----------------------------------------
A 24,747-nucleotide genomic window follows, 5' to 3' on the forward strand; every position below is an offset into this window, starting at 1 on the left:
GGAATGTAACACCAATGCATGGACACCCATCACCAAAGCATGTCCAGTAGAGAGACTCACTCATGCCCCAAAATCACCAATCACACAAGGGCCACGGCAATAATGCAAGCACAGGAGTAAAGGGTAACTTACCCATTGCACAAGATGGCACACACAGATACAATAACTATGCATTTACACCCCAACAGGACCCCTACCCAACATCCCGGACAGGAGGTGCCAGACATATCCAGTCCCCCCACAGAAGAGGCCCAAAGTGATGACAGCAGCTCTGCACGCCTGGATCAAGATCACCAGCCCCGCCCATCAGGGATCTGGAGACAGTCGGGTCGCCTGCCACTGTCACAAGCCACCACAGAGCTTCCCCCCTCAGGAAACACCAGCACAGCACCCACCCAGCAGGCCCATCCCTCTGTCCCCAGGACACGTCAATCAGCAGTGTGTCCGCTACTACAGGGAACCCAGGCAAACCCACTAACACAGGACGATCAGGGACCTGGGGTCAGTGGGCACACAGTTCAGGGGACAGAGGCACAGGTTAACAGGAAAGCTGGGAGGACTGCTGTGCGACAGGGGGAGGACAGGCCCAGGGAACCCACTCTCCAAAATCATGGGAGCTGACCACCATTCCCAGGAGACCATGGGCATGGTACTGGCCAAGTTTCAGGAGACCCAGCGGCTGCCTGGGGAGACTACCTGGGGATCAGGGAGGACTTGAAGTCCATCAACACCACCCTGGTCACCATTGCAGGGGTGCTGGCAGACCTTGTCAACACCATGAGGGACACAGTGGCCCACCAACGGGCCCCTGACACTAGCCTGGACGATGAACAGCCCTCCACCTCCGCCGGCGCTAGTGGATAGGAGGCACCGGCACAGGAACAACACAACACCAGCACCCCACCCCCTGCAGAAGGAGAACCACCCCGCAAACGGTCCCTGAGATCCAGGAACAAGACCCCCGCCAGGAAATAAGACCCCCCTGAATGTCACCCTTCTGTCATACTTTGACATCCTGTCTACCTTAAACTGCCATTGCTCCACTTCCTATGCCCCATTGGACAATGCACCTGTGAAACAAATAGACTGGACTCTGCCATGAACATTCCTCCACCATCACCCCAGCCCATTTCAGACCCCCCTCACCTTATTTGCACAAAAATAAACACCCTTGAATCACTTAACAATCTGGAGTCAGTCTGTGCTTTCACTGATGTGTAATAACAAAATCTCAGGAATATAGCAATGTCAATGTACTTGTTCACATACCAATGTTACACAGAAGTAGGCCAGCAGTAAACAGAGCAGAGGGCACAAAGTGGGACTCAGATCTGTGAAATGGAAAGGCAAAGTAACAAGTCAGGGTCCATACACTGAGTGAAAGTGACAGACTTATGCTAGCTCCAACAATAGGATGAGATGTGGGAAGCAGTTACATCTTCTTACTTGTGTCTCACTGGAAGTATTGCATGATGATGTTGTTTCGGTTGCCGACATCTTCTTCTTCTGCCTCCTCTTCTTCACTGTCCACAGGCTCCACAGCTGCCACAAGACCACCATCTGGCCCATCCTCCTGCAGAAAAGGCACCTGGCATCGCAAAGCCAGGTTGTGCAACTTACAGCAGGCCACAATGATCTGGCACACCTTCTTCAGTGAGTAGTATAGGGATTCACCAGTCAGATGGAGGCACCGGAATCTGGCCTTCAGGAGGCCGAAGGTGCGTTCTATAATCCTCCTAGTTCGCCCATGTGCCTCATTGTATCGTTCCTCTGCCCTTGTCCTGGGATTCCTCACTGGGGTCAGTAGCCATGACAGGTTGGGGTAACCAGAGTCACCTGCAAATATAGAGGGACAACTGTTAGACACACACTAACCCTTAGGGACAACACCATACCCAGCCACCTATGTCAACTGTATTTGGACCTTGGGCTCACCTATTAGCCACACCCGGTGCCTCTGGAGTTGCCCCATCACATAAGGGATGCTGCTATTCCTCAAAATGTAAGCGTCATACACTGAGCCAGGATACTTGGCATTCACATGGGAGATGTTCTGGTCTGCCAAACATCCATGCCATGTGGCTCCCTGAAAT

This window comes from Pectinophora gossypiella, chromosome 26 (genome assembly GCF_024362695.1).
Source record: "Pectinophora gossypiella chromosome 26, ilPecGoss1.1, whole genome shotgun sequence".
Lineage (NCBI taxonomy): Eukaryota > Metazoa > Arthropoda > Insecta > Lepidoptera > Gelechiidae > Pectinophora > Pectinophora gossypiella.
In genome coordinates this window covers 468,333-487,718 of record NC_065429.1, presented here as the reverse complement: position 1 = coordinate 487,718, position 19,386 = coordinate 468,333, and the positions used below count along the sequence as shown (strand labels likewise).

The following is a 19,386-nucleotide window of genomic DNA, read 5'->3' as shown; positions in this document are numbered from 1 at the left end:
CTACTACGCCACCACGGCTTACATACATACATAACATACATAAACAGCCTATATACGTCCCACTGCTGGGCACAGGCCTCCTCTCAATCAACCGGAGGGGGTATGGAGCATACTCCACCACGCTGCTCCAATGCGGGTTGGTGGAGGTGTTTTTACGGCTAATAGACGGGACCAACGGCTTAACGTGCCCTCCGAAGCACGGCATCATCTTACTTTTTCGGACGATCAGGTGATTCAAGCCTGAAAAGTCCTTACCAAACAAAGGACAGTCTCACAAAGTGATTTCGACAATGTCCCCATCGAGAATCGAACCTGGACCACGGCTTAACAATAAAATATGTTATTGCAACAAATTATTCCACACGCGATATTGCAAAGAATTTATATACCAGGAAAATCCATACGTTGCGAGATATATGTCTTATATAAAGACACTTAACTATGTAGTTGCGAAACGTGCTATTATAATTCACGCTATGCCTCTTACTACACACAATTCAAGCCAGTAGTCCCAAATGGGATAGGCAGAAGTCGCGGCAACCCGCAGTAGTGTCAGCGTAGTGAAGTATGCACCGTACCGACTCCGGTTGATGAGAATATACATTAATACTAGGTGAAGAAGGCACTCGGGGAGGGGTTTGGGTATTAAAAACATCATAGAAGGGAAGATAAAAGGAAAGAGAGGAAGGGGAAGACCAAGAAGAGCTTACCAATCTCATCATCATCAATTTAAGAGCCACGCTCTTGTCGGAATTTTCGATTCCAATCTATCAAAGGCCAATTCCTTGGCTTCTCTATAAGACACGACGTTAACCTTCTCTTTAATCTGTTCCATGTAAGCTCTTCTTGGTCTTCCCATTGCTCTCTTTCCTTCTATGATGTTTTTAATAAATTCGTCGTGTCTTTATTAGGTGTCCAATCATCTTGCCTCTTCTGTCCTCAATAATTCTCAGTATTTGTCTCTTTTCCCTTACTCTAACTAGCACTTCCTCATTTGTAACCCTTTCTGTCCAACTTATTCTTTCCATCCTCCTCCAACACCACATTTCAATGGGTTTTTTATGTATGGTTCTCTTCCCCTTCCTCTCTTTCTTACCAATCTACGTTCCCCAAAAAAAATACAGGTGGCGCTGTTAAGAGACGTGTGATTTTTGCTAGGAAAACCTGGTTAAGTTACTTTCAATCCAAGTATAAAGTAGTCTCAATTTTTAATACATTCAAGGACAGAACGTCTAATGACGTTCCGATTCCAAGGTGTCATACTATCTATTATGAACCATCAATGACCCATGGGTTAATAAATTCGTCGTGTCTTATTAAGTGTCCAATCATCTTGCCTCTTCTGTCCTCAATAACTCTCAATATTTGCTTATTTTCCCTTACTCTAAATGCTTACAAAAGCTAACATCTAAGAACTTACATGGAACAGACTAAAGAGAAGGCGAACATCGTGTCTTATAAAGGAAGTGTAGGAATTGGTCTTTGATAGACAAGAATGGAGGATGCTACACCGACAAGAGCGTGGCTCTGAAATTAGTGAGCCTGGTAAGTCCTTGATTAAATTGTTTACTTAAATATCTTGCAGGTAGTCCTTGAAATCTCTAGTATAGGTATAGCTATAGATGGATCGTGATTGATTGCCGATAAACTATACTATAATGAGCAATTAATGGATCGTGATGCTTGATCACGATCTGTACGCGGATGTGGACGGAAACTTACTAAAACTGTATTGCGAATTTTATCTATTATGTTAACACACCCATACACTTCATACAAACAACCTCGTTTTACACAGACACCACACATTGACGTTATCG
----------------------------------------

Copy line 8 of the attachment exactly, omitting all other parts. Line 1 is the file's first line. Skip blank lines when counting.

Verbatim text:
CTACTACGCCACCACGGCTTACATACATACATAACATACATAAACAGCCTATATACGTCCCACTGCTGGGCACAGGCCTCCTCTCAATCAACCGGAGGGGGTATGGAGCATACTCCACCACGCTGCTCCAATGCGGGTTGGTGGAGGTGTTTTTACGGCTAATAGACGGGACCAACGGCTTAACGTGCCCTCCGAAGCACGGCATCATCTTACTTTTTCGGACGATCAGGTGATTCAAGCCTGAAAAGTCCTTACCAAACAAAGGACAGTCTCACAAAGTGATTTCGACAATGTCCCCATCGAGAATCGAACCTGGACCACGGCTTAACAATAAAATATGTTATTGCAACAAATTATTCCACACGCGATATTGCAAAGAATTTATATACCAGGAAAATCCATACGTTGCGAGATATATGTCTTATATAAAGACACTTAACTATGTAGTTGCGAAACGTGCTATTATAATTCACGCTATGCCTCTTACTACACACAATTCAAGCCAGTAGTCCCAAATGGGATAGGCAGAAGTCGCGGCAACCCGCAGTAGTGTCAGCGTAGTGAAGTATGCACCGTACCGACTCCGGTTGATGAGAATATACATTAATACTAGGTGAAGAAGGCACTCGGGGAGGGGTTTGGGTATTAAAAACATCATAGAAGGGAAGATAAAAGGAAAGAGAGGAAGGGGAAGACCAAGAAGAGCTTACCAATCTCATCATCATCAATTTAAGAGCCACGCTCTTGTCGGAATTTTCGATTCCAATCTATCAAAGGCCAATTCCTTGGCTTCTCTATAAGACACGACGTTAACCTTCTCTTTAATCTGTTCCATGTAAGCTCTTCTTGGTCTTCCCATTGCTCTCTTTCCTTCTATGATGTTTTTAATAAATTCGTCGTGTCTTTATTAGGTGTCCAATCATCTTGCCTCTTCTGTCCTCAATAATTCTCAGTATTTGTCTCTTTTCCCTTACTCTAACTAGCACTTCCTCATTTGTAACCCTTTCTGTCCAACTTATTCTTTCCATCCTCCTCCAACACCACATTTCAATGGGTTTTTTATGTATGGTTCTCTTCCCCTTCCTCTCTTTCTTACCAATCTACGTTCCCCAAAAAAAATACAGGTGGCGCTGTTAAGAGACGTGTGATTTTTGCTAGGAAAACCTGGTTAAGTTACTTTCAATCCAAGTATAAAGTAGTCTCAATTTTTAATACATTCAAGGACAGAACGTCTAATGACGTTCCGATTCCAAGGTGTCATACTATCTATTATGAACCATCAATGACCCATGGGTTAATAAATTCGTCGTGTCTTATTAAGTGTCCAATCATCTTGCCTCTTCTGTCCTCAATAACTCTCAATATTTGCTTATTTTCCCTTACTCTAAATGCTTACAAAAGCTAACATCTAAGAACTTACATGGAACAGACTAAAGAGAAGGCGAACATCGTGTCTTATAAAGGAAGTGTAGGAATTGGTCTTTGATAGACAAGAATGGAGGATGCTACACCGACAAGAGCGTGGCTCTGAAATTAGTGAGCCTGGTAAGTCCTTGATTAAATTGTTTACTTAAATATCTTGCAGGTAGTCCTTGAAATCTCTAGTATAGGTATAGCTATAGATGGATCGTGATTGATTGCCGATAAACTATACTATAATGAGCAATTAATGGATCGTGATGCTTGATCACGATCTGTACGCGGATGTGGACGGAAACTTACTAAAACTGTATTGCGAATTTTATCTATTATGTTAACACACCCATACACTTCATACAAACAACCTCGTTTTACACAGACACCACACATTGACGTTATCG